by Morgenstern, Erin
December 2, 2019
In 2011, Erin Morgenstern made an unforgettable impression on readers with her debut novel, The Night Circus, which is about a challenge between two ancient beings. Each selects an apprentice, whom they then raise and train to compete. The arena for the competition is the wondrous Night Circus, where each apprentice creates and enhances the shows and performances using magic. As the competition proceeds, something unexpected happens: the apprentices fall in love, but what neither of them knows is at the end of this challenge, there can be only one survivor.
The... Read Full Review
by Risbridger, Ella,
November 26, 2019
Call Number: 641.59 R595
Even though this book has recipes with good directions, it is not exactly a cookbook. It is part memoir with an appreciation about having a family made of friends who are reliably there for the good and bad times--no matter what. The book is wholeheartedly a paean to life and the love that makes it jubilant when things are going well, and bearable when things are not going so well. It is noticeably British; the recipes are written with a mix of metric and centigrade measurements; and there are Britishisms throughout the text which readers will be able to figure... Read Full Review
by Feret-Fleury, Christine
November 18, 2019
Juliette lives a quiet life in Paris. She rides the metro every day to her job in a real estate office. She rides the metro home. She spends a quiet evening in her apartment, and then rises to do it all again the next morning. One of the bright spots in her days is observing the other passengers as she rides the metro to and from work. She takes note of what they are reading and constructs elaborate stories about who they are and why they are reading the book they are reading. One morning, Juliette disembarks the train at an earlier station, deciding that she will walk the remainder of her... Read Full Review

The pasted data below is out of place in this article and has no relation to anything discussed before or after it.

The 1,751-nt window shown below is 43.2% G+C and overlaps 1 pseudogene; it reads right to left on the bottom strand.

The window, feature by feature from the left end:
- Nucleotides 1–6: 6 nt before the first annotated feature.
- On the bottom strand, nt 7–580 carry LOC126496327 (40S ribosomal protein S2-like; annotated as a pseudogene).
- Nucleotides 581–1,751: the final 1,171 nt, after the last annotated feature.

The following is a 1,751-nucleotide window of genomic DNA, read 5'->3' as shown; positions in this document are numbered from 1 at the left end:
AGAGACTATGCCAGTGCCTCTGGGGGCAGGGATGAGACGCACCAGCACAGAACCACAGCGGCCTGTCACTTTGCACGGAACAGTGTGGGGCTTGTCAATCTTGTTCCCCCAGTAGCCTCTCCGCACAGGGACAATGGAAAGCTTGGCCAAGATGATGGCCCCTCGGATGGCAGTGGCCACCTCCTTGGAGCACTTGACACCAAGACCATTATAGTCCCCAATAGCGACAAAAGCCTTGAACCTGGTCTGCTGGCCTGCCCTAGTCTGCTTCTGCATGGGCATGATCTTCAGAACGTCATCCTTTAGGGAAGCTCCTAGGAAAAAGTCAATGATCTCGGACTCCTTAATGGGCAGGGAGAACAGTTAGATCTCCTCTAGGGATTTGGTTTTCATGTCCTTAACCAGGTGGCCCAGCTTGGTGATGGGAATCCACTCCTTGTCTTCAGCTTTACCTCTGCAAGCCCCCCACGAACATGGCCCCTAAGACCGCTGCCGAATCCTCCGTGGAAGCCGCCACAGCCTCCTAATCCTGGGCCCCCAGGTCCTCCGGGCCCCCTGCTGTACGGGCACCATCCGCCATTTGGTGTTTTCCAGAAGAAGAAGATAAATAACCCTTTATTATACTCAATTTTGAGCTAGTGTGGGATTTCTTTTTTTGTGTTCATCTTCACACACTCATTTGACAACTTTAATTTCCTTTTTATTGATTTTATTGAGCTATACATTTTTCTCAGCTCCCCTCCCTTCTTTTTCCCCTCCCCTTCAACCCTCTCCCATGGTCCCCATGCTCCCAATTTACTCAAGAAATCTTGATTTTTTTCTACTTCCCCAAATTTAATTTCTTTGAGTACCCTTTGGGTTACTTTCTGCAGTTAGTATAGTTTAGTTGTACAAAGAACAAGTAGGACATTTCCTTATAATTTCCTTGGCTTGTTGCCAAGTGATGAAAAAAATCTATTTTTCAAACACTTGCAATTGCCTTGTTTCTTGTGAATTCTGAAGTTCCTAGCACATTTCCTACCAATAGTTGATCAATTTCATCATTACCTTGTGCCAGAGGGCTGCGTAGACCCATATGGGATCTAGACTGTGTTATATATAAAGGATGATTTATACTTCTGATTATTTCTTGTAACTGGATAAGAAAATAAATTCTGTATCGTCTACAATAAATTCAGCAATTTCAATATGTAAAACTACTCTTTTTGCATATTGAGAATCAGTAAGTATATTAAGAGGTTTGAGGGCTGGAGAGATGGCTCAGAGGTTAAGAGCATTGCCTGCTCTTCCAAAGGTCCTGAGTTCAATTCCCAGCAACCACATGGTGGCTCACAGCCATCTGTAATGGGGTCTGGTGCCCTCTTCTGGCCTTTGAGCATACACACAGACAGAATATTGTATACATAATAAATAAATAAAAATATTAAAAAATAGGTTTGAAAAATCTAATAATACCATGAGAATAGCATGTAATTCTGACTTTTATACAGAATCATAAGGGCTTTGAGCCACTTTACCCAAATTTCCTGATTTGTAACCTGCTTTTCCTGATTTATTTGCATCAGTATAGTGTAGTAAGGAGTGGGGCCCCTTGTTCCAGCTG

by Niemi, Anja, 1976- photographer, interviewee.Reviewed by: Alice S., Librarian, Art, Music & Recreation Dept.
November 12, 2019
Call Number: 770.9874 N668
The cover of Anja Niemi’s first monograph, In Character, shows a kimono-wearing woman collapsed against a beautifully painted wall. Both the room and her outfit are sumptuous and elegant, but there’s a sense that there might be something deeply wrong with her. She looks almost propped against the wall, face first, like a piece of furniture. The image is both striking and unnerving and it made me want to read the whole book and learn more about this artist.
I had not heard of Anja Niemi until I came upon In Character. A Norwegian artist, her work is slightly similar... Read Full Review
by Estes, Kelli
November 4, 2019
It has only been six years since the US military ended its policy of “no women in units that are tasked with direct combat.” And yet, even though it wasn’t officially sanctioned, women have served and fought, in virtually every conflict in which the US has participated. This has been happening since the founding of our country, when Deborah Samson disguised herself as a man so she could fight against the redcoats in the Revolutionary War. During the Civil War, more than 400 women dressed as men to fight; and 150 years later we are finally beginning to learn about them and their stories. In... Read Full Review
by Thomas, Scott
October 28, 2019
Our past affects us. Significant events, whether pleasant or devastating, can follow us throughout our lives. But what if a tragic event, experienced as a child, affected not only those who directly experienced it, but all of those who lived in the immediate area? What if those effects lasted for decades after the initial event occurred? This is the idea that Scott Thomas explores, both thoughtfully and frighteningly, in his new novel, Violet.